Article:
Downtown’s Ambassador Force marks 20th year on the job
Renee Perdue Rucker is an original — member of the Ambassador Force, that is. The former travel agent was one of the first selected to wear the white helmet and distinctive uniform that has over the last 20 years become a symbol of downtown Atlanta.
“I got started in February when it was really cold,” said Rucker of the program’s original launch in the winter of 1996. “Then I realized once it started getting warm and I was meeting people and doing what we do as ambassadors — giving directions and information — I fell in love with it.”
Ambassadors have their work cut out for them. Downtown attracts more than 20 million visitors annually. Many arrive for conventions or to see the growing number of downtown attractions that have sprung up since the Olympics. Members are trained to know where things are and be a source of information about everything the city has to offer.
During 2015 the force greeted 1.2 million people, while providing assistance to more than 9,500 people.
Atlanta’s Ambassador Force got its start as the city prepared for one of the world’s biggest events, the 1996 Summer Olympics. In February of that year, the Atlanta Downtown Improvement District— a nonprofit community improvement entity funded by commercial property owners — rolled out the first crop. They were introduced to the business community that was paying for them at a meeting at the Atlanta Hyatt the next month. Their mission was to make sure downtown was safe, clean and most of all hospitable to thousands of workers and visitors.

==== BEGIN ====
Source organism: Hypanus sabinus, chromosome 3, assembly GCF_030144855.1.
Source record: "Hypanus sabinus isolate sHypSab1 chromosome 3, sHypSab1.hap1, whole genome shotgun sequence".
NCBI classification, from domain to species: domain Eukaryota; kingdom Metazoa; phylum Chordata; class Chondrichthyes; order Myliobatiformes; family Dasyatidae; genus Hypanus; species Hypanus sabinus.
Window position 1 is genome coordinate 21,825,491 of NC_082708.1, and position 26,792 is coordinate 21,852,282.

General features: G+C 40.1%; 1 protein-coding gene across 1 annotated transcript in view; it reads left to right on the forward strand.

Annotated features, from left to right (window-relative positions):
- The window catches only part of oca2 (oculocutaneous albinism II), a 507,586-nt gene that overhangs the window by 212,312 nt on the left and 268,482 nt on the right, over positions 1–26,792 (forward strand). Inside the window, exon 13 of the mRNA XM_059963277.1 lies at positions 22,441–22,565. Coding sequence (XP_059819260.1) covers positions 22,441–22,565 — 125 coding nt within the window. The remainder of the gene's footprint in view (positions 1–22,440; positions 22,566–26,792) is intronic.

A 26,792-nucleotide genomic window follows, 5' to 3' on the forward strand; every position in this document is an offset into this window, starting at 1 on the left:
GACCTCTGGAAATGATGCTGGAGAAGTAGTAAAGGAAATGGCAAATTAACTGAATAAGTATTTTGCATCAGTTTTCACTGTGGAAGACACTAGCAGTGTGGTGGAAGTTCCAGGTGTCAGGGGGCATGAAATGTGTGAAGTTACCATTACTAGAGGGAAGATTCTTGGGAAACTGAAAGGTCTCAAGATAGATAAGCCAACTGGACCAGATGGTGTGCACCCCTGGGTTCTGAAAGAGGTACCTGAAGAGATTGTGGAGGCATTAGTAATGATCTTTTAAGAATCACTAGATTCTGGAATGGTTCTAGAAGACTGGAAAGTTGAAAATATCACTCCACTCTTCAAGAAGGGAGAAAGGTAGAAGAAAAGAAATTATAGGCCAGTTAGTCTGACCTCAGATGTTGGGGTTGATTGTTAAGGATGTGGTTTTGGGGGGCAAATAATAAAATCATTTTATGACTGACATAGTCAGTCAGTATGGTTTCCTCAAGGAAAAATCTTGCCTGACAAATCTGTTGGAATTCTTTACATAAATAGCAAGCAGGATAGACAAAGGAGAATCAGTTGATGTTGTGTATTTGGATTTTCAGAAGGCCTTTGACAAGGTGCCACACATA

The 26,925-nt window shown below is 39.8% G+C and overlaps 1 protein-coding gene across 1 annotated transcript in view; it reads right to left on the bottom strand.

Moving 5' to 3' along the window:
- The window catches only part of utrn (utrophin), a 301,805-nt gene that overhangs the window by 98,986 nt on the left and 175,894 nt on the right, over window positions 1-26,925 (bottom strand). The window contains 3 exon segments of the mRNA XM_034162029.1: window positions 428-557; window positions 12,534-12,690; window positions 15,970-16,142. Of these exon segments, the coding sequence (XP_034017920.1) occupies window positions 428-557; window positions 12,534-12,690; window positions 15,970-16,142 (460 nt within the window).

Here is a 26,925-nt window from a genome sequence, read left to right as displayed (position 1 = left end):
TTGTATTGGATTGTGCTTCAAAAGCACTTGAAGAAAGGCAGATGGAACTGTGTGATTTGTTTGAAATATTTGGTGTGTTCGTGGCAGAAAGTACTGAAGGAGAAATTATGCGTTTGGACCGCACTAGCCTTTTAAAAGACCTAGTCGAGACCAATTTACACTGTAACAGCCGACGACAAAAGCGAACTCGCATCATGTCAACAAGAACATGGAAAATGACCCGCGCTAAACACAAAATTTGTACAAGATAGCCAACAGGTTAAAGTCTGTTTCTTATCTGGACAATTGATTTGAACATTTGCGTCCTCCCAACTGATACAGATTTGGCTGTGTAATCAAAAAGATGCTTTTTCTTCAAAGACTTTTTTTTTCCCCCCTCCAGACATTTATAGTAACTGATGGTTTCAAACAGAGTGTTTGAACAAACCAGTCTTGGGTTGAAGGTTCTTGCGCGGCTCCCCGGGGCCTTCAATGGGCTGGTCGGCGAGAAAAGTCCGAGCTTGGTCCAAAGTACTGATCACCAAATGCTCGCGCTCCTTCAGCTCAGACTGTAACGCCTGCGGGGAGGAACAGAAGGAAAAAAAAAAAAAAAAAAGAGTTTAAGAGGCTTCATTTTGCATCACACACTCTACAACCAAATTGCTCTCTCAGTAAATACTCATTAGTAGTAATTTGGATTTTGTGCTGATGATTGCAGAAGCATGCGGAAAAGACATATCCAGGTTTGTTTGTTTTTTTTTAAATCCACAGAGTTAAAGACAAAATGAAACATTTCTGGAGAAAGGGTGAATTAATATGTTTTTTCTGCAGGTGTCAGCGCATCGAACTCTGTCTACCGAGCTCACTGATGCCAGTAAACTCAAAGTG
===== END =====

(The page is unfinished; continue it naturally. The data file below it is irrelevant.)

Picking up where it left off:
“I believe that the Ambassador Force provided the missing link that we needed in downtown Atlanta to create a stronger relationship between the business community, the out-of-town visitors and local residents who came downtown,” said Tim Lindgren, former chairman of the Atlanta Downtown Improvement District (ADID) who now runs The Lindgren Group Ltd. in Savannah. “The Ambassador Force became a very visible part of the streetscape.”